Facebook posted their first earnings report on Thursday as a publically traded company and achieved results that disappointed Wall St. estimates, sending its shares down over 10% in afterhours trading, a new all time low.
Facebook had revenues of 1.18 billion or 32% growth in the second quarter, exceeding estimates of 1.15 billion from Reuters analysts but still less impressive than the earlier quarters, registering as the slowest pace of revenue growth for the company since the first quarter of 2011.
Payment related sales were $192 million, below estimates.
Facebook had a net loss of 157 million or 8 cents a share in 2Q after taking large stock compensation related to its IPO which saw 16 billion raised.
If the compensation charges were not included in the earnings report, Facebook would have earned 12 cents a share, in line with Wall St. estimates.
Following a circus like IPO in May that witnessed the Nasdaq halting the trading session, finger pointing, and non-stop questions about the company’s rich valuation of 104 billion, many investors today are left wondering exactly what comes next for the world’s largest social networking site that was first created inside a Harvard dorm bedroom and has captured the hearts and imagination of the world.
Shares of Facebook are down 29% since the IPO.
Investors want to know if Facebook’s nearly billion online users can help the company to consistently grow revenue and prove to Wall Street that there is still more upside ahead.
Twenty eight year old CEO Mark Zuckerberg raised some eyebrows across Wall Street before the IPO after he refused to temporarily shed his trademark hoodie while meeting with well dressed Wall St. investment bankers who funded his grand social networking experiment.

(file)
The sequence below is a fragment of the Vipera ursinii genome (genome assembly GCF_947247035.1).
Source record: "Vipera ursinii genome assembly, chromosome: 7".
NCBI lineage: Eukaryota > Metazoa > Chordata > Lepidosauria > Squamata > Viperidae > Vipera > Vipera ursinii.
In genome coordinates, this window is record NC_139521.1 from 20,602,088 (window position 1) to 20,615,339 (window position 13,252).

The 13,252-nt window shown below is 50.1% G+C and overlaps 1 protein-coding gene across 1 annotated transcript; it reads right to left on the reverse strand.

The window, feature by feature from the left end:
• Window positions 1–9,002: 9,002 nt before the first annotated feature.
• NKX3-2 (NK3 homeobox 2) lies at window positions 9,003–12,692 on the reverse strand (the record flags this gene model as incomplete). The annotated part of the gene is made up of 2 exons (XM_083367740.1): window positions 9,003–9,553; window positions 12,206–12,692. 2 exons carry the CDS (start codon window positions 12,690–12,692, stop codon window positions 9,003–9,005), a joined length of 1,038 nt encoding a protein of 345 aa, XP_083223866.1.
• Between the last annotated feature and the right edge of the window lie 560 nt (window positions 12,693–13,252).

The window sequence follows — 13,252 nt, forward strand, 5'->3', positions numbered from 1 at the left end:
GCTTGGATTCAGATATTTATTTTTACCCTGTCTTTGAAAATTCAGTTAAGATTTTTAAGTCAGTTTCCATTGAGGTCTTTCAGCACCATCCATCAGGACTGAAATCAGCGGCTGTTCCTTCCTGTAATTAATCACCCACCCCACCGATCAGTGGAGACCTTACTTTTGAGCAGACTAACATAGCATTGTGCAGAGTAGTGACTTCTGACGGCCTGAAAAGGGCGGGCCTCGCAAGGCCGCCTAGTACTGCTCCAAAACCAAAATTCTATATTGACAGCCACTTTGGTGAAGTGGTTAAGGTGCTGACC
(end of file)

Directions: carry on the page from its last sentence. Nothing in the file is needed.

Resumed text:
Zuckerberg has made it known that his social media project with Facebook is primarily intended to help transform the world.
Facebook investors are hoping that Zuckerberg will maintain his philosophical zeal to transform the world while also keeping his attention fixated on the balance sheet which shows decelerating quarterly revenue growth and a changing Internet landscape that is increasingly shifting to mobile, an arena and that Facebook has been slow to integrate and monetize.
CEO Mark Zuckerburg shared his vision for mobile with investors during yesterday’s conference call.
“Mobile is a huge opportunity for Facebook,” Zuckerberg said.
“Our goal is to connect everyone in the world. And over the next five years, we expect 4 or 5 billion people to have smartphones. That’s more than twice as many people as have computers today.”
Some investors believe that Facebook can successfully shift their large international business model to mobile and generate more revenue each quarter.
Mark Hawtin, Investment Director from Gam, told host Linzie Janus on Bloomberg’s Countdown that Facebook’s quarterly results were better than expected, particulary in advertising revenue. “We think that they beat most key line items” Hawtin said.
Hawtin believes that there is a credibility issue holding Facebook back along with large doses of negativity.
“I think the problem is credibility. The market is looking for every opportunity to try and slam them” he said.
Hawtin explained that Facebook has premier online real estate that can become monetized.
“They will find a way of monetizing users” he said. Hawtin noted that companies like Spotify and Trip Advisor could be paying Facebook more money in the future.
He said that 30% of Trip Advisor’s revenue is generated by users who login via Facebook.
“In time Facebook will be able to charge for that and monetize that in the future” Hawtin said.